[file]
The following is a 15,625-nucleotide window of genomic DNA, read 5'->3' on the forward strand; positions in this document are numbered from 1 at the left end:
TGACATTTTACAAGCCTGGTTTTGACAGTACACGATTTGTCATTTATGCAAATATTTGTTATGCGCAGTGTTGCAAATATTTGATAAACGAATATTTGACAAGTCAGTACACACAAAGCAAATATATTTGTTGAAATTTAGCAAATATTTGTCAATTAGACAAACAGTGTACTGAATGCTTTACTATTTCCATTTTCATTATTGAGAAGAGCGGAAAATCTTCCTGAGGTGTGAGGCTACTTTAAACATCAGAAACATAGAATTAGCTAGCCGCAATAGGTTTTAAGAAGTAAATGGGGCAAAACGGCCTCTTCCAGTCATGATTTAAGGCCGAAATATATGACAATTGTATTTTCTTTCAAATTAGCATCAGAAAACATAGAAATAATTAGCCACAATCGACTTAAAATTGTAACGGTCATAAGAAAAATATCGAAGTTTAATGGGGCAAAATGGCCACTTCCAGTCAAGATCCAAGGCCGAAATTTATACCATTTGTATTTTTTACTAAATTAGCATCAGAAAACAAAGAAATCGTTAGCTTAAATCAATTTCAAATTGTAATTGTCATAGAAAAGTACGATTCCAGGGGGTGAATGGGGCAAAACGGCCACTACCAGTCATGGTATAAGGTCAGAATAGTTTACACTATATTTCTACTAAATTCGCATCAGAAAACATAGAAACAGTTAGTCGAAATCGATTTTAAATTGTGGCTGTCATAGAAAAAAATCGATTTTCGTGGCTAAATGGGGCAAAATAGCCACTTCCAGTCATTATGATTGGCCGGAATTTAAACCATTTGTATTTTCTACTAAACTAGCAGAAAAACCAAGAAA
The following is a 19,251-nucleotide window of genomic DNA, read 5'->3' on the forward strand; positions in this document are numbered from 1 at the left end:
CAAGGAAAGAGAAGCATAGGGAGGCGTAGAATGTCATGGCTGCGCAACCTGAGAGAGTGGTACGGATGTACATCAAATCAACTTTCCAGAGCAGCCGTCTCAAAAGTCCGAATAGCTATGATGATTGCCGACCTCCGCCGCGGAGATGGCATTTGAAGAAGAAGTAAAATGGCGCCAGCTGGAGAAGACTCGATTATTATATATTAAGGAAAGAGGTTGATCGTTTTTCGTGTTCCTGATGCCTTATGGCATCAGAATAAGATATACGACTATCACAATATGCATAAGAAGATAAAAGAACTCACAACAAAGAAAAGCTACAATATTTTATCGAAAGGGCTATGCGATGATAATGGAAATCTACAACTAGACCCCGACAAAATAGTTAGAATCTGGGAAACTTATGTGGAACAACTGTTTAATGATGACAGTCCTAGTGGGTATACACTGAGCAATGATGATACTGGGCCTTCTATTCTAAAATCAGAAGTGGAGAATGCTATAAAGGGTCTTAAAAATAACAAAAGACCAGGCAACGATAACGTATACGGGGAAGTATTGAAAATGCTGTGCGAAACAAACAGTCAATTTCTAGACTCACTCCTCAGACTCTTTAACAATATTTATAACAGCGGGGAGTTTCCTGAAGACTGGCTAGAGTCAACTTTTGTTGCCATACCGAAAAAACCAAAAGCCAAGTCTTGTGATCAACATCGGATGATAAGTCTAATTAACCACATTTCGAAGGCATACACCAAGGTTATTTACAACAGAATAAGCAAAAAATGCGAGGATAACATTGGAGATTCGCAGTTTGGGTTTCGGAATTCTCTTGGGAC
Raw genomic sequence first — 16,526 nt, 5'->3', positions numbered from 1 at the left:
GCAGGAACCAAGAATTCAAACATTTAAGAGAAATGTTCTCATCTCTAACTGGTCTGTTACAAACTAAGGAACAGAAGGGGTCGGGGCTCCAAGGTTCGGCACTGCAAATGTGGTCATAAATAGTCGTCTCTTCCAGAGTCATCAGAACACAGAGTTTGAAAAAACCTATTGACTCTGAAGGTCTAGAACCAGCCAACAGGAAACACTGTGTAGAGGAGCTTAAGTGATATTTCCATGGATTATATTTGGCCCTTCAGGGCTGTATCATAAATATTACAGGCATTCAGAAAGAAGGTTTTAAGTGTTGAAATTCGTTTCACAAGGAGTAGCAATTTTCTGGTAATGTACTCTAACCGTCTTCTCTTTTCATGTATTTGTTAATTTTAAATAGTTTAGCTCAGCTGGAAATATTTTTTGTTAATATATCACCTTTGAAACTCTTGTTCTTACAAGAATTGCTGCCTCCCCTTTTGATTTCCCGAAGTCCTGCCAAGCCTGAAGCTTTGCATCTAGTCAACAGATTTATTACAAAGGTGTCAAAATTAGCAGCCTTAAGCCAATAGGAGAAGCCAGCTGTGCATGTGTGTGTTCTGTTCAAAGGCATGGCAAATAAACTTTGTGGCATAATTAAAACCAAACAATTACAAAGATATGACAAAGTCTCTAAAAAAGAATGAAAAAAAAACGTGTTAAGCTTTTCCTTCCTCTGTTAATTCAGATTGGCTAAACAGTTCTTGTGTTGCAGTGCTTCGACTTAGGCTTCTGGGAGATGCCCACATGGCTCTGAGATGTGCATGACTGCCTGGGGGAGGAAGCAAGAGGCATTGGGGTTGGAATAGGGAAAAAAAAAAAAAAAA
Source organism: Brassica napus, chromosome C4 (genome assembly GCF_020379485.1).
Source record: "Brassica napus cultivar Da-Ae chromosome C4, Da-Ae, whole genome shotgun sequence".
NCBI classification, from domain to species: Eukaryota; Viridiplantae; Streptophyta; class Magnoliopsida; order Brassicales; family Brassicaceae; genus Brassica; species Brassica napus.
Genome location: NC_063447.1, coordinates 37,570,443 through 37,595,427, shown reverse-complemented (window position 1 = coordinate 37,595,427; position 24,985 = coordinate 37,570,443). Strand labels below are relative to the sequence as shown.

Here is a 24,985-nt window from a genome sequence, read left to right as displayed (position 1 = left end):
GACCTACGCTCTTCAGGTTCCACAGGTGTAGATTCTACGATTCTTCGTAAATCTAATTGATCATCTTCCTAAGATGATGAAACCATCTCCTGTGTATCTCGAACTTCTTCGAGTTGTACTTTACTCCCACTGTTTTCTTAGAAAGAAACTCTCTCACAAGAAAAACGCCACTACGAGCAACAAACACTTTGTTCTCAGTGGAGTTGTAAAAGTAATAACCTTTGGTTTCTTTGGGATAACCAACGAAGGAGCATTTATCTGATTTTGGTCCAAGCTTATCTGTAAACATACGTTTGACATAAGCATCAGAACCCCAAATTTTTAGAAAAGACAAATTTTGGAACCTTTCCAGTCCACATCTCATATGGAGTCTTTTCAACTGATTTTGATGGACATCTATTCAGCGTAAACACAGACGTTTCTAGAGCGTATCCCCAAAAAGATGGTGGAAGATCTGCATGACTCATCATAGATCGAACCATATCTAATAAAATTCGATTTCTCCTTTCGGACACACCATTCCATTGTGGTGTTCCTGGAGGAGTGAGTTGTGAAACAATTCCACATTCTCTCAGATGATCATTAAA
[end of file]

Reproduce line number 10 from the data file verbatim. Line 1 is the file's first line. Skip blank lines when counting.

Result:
Genome location: NC_063447.1, coordinates 37,570,443 through 37,595,427, shown reverse-complemented (window position 1 = coordinate 37,595,427; position 24,985 = coordinate 37,570,443). Strand labels below are relative to the sequence as shown.